Julie – absolutely, there’s nothing like staggering home with armfuls of home grown veg – makes you feel alive to eat it so soon after it’s been picked.

    Fiona – that’s so fab. The time will fly and a well looked after crop will see you right for years and years. I kept saying I’d save seed from my neighbours amazing bed – if I’d done that when I thought of it I would have been enjoying asparagus for the last several years. The things that require greater patience in the garden are often the most satisfying.

    Peggy – we do and I think it took until events this year to hold my hands up and say it’s too much for little old me rather than be overwhelmed by it. It’s been lovely spending a different quality of time with allotment helpers and terrific for them too when they get to share in the harvest.

    Joanne – so glad you’re joining in. You’re right there’s no mention of flowers but more importantly they’re missing from the second page of that document which is a list of ‘what you must not do on your allotment’!

  • 14. Everlovin' Dad  |  August 3, 2011 at 9:22 pm

    We the Everlovin’s usually contribute a weeding day thereby helping the veg and the other goodies have more space to grow. After all there aren’t many weeds you would eat.
    But then you have to persevere if you want to produce your own. As long as you still have the enthusiasm to continue, the fruits of your labours will blossom.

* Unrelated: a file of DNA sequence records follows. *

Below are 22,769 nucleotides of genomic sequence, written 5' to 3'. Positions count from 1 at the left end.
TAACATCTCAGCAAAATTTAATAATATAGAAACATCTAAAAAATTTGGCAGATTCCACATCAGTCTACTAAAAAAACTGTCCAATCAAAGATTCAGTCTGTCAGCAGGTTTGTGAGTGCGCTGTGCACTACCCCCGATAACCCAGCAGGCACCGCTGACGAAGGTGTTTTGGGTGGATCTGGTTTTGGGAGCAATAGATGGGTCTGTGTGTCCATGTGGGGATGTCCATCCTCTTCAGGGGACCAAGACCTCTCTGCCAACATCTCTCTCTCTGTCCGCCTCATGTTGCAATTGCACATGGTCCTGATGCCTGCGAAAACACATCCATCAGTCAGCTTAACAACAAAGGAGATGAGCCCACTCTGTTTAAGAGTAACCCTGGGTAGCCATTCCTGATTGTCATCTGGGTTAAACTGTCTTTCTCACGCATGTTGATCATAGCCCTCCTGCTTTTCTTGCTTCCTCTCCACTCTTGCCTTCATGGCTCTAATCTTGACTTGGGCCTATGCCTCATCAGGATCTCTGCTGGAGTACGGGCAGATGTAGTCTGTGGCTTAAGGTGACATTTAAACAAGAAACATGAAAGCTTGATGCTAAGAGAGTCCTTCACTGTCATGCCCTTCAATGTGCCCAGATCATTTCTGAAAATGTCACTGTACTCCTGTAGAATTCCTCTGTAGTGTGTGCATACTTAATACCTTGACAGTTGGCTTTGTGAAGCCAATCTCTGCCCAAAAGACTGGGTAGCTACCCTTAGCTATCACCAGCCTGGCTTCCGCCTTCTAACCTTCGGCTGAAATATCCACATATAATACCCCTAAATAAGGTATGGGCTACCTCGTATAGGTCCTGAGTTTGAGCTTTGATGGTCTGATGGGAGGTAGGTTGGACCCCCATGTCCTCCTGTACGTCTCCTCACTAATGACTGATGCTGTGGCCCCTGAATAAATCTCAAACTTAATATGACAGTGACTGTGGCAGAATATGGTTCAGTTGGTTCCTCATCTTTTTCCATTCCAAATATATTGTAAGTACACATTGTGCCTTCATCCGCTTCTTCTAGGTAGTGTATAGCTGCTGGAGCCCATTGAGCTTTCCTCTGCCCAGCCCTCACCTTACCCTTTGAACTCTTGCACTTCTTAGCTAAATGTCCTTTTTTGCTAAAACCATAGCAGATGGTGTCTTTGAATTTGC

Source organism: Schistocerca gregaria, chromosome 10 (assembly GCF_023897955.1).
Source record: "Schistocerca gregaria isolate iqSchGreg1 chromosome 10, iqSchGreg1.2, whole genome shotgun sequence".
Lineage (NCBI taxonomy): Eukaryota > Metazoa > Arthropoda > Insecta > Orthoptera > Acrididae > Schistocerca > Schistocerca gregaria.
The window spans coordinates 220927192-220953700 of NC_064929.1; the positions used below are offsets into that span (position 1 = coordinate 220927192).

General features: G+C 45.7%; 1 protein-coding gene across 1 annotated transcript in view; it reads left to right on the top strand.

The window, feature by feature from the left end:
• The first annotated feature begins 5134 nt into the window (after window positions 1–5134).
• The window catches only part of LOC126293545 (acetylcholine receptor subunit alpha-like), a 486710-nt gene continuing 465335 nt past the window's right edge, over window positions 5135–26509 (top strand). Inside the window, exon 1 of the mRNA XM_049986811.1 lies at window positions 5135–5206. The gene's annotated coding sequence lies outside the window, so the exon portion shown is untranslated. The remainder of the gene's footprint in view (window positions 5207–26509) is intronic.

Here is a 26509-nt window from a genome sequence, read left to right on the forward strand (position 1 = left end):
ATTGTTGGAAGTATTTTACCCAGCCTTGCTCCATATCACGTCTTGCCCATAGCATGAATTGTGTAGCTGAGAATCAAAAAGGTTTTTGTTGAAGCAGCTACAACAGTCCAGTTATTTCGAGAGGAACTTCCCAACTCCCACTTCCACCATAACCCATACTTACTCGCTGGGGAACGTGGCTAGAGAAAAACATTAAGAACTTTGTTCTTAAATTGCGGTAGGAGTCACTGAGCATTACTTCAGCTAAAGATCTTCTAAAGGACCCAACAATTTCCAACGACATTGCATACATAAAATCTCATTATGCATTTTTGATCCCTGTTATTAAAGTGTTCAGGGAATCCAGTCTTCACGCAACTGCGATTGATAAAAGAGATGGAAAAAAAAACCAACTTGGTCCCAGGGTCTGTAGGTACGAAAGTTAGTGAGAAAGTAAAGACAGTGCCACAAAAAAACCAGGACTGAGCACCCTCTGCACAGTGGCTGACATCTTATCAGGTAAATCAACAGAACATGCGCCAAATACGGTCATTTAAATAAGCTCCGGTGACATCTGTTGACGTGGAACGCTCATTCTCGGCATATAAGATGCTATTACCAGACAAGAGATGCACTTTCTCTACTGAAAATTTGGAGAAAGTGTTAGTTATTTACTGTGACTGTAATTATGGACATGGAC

• 15. Nic's Husband  |  August 7, 2011 at 7:12 pm

    I will ALWAYS love you

  • 16. Nip it in the bud  |  August 7, 2011 at 7:22 pm

    Dad – hmm, edible weeds? Now let me think – nettle, dandelion for starters. Lucky me that when my enthusiasm and energy wain you and mum have been helping to vanquish said weeds.

    G – {sssshh, whispers in ear} don’t tell anyone, I shouldn’t have favourites but your A is mine.


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Welcome to my once-about-gardening-and-cooking blog that is now mostly about our life in Gloucester with a boy, a baby and 3 cats.

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6 years ago today I took my last waddle to the allotment to pick green veg for a vitamin packed last supper.  I knew baby was on his way but had a feeling he wasn't going to be quick about it.  It's his birthday in 2 days time and I'm so excited for him, my darling Whopper (he was 10lb 2oz and my bump in this picture is 48"!)